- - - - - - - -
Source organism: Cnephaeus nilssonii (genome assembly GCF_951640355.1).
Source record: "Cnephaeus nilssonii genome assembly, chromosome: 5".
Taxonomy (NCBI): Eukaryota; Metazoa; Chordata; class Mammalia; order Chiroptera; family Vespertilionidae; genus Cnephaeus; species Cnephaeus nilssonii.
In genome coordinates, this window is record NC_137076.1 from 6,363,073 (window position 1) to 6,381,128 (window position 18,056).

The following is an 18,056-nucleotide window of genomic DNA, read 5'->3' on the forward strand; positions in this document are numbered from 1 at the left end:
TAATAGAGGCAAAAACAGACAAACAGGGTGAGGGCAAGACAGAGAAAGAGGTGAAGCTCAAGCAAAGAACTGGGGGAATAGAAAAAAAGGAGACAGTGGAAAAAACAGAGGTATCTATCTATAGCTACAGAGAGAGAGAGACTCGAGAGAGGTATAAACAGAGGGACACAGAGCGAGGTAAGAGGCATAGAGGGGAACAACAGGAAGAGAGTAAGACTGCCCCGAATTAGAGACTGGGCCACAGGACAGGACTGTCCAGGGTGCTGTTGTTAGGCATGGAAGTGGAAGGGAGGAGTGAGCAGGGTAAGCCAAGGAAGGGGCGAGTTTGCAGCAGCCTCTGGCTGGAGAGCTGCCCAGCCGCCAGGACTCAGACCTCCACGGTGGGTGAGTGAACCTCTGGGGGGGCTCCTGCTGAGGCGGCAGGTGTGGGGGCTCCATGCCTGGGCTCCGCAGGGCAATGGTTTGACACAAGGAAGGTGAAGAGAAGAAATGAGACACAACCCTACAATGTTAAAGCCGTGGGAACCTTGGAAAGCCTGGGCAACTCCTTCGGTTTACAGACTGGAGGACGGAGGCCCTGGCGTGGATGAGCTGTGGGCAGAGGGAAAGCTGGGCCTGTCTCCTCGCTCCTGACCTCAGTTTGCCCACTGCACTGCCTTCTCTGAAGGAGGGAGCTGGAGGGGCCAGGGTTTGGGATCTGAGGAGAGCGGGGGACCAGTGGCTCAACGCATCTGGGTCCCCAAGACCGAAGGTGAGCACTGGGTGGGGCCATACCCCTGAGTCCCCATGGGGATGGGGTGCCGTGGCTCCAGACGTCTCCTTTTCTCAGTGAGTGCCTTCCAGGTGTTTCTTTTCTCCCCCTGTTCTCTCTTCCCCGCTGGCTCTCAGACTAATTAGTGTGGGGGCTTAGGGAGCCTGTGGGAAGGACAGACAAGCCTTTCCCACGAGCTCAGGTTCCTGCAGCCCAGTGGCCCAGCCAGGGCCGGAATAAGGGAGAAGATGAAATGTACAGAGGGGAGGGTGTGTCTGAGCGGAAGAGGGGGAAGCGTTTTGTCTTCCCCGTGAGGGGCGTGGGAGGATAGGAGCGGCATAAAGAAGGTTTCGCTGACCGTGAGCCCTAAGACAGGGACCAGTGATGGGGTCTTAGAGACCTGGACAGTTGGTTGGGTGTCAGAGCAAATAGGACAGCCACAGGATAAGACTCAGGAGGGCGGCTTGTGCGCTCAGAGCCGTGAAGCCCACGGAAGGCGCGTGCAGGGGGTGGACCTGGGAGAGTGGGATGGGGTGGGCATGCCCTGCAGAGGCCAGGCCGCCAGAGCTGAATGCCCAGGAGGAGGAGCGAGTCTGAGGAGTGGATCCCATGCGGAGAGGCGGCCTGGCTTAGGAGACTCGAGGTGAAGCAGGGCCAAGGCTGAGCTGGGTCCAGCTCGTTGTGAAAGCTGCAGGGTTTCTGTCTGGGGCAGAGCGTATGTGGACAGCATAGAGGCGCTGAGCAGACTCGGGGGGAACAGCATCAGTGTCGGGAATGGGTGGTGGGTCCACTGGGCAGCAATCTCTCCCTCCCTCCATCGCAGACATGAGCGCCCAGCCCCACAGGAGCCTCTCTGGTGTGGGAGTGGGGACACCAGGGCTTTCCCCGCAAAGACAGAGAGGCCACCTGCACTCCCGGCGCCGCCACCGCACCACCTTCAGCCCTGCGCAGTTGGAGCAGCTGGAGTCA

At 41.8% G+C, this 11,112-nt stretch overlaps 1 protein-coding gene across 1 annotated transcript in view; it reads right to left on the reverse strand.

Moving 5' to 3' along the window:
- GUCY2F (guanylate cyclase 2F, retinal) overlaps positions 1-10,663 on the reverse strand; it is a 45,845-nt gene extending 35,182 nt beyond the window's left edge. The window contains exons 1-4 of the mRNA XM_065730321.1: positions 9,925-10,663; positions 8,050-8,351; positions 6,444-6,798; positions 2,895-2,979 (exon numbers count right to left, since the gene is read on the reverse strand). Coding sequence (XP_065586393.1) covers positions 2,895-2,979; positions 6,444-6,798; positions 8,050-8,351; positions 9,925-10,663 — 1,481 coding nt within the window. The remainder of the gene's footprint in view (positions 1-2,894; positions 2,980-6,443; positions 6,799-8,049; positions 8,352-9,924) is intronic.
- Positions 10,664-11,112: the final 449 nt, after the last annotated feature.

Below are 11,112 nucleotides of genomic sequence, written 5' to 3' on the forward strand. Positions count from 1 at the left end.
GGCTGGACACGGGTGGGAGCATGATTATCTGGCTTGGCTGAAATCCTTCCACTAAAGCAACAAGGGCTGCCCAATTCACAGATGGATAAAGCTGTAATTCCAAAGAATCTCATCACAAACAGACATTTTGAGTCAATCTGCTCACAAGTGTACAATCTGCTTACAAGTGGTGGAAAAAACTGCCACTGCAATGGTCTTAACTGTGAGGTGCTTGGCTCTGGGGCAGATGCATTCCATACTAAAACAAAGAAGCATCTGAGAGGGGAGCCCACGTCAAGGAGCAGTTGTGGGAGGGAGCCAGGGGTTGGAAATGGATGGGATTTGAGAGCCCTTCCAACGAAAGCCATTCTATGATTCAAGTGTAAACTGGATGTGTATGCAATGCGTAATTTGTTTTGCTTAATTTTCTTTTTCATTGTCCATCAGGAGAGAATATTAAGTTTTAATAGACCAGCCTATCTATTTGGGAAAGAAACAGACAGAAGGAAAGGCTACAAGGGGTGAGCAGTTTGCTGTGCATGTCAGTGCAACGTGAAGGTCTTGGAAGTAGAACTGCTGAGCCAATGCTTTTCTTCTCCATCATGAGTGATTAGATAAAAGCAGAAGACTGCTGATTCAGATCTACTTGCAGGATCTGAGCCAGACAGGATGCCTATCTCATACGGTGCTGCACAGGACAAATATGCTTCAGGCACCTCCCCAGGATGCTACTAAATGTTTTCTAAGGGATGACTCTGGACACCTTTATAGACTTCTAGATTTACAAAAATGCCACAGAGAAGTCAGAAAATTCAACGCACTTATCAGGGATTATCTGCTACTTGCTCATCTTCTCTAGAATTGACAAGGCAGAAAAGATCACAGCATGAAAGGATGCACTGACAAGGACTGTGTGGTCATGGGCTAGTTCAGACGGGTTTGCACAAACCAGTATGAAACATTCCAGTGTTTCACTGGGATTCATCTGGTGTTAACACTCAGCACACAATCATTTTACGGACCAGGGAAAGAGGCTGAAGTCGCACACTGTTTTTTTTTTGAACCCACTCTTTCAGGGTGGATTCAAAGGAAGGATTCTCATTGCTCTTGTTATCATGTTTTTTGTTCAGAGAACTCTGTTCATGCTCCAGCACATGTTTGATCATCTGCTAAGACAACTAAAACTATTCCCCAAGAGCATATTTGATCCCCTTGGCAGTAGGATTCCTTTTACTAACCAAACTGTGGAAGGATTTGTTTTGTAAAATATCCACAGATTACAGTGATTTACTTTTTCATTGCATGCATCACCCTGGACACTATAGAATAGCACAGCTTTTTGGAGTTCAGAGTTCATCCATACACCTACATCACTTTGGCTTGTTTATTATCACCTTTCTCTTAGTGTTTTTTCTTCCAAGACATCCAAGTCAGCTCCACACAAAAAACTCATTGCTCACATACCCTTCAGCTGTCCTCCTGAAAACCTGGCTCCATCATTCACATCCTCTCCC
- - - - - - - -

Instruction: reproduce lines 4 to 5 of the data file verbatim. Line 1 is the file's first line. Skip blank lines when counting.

In genome coordinates, this window is record NC_137076.1 from 6,363,073 (window position 1) to 6,381,128 (window position 18,056).

The following is an 18,056-nucleotide window of genomic DNA, read 5'->3' on the forward strand; positions in this document are numbered from 1 at the left end: